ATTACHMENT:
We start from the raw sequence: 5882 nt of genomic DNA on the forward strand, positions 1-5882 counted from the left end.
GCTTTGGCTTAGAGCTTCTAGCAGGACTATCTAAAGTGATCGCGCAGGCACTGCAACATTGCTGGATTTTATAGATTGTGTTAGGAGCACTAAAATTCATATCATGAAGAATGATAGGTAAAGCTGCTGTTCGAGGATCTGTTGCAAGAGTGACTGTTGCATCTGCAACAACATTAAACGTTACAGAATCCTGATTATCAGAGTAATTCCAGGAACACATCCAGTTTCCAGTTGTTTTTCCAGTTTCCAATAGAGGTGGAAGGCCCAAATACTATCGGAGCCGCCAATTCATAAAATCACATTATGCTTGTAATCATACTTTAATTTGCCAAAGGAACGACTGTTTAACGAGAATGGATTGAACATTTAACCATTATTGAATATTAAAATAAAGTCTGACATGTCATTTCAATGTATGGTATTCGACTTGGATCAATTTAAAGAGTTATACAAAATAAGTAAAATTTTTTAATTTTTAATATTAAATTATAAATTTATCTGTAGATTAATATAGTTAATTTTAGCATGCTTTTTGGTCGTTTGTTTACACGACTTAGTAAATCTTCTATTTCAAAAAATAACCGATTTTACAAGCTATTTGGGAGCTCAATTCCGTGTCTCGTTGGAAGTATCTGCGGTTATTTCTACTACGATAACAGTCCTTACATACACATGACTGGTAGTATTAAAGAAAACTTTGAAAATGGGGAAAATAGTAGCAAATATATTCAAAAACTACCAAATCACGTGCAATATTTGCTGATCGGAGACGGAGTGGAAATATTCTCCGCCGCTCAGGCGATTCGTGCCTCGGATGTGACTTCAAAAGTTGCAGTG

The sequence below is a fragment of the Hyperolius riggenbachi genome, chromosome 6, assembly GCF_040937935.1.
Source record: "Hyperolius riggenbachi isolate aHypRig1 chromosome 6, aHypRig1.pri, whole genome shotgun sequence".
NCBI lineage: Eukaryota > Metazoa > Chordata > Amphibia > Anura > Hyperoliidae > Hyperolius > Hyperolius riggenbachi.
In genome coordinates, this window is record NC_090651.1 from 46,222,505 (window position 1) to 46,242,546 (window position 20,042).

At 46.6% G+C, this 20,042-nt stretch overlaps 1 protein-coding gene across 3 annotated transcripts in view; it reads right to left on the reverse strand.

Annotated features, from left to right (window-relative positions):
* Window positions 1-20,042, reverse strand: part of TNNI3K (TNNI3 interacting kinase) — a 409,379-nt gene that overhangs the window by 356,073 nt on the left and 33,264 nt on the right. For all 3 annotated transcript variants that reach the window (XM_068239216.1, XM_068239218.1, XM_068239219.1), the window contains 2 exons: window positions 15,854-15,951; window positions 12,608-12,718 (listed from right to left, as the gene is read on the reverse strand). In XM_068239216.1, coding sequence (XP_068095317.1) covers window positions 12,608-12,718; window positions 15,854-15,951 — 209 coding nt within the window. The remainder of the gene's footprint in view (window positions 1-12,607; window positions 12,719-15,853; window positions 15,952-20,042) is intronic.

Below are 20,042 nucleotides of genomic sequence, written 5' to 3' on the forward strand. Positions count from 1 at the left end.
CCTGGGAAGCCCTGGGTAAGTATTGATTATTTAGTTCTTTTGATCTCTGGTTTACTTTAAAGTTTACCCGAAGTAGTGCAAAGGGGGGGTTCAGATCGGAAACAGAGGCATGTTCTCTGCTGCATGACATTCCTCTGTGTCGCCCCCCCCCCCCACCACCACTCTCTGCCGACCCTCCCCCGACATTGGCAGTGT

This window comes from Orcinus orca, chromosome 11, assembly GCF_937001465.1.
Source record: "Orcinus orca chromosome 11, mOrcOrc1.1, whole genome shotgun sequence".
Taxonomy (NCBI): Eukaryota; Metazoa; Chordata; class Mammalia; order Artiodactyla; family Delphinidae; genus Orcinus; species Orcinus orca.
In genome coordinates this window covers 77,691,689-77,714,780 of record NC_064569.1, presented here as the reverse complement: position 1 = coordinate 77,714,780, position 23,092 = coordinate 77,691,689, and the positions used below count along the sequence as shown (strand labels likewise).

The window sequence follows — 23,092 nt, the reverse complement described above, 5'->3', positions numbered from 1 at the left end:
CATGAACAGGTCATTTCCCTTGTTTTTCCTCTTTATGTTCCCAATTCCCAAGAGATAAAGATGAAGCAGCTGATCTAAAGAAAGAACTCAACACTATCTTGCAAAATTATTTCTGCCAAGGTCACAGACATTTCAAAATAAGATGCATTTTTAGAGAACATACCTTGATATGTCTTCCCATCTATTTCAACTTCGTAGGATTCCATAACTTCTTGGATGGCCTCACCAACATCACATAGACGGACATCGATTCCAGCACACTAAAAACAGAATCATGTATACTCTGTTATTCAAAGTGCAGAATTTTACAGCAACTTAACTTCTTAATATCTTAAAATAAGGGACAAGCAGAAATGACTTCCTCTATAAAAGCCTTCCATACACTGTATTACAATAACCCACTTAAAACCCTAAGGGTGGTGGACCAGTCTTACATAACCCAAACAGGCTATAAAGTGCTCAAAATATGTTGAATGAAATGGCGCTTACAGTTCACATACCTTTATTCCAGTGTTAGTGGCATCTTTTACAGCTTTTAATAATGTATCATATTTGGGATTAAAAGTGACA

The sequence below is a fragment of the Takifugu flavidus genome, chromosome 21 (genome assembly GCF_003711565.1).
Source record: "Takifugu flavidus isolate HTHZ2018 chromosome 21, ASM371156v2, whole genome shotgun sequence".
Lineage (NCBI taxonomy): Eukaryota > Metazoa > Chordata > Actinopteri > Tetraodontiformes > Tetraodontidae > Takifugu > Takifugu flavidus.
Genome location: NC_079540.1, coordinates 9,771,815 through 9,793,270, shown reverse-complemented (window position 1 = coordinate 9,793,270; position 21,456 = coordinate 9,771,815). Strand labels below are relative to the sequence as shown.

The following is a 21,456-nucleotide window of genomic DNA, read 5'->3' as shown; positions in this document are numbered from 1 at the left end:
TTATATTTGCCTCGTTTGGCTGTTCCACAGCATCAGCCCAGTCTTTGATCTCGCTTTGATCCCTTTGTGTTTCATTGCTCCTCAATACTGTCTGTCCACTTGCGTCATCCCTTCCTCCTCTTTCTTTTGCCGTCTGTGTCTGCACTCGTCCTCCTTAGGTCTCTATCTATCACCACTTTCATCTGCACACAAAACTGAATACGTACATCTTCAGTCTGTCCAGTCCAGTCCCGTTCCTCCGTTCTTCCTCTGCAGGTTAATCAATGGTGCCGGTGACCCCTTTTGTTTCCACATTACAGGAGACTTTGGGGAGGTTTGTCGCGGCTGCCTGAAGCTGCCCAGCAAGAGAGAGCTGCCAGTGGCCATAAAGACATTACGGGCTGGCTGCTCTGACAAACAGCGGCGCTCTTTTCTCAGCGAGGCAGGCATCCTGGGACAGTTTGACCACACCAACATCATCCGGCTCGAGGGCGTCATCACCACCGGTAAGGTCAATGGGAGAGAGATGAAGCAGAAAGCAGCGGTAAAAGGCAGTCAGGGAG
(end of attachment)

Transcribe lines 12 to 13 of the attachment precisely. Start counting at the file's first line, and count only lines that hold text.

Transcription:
This window comes from Orcinus orca, chromosome 11, assembly GCF_937001465.1.
Source record: "Orcinus orca chromosome 11, mOrcOrc1.1, whole genome shotgun sequence".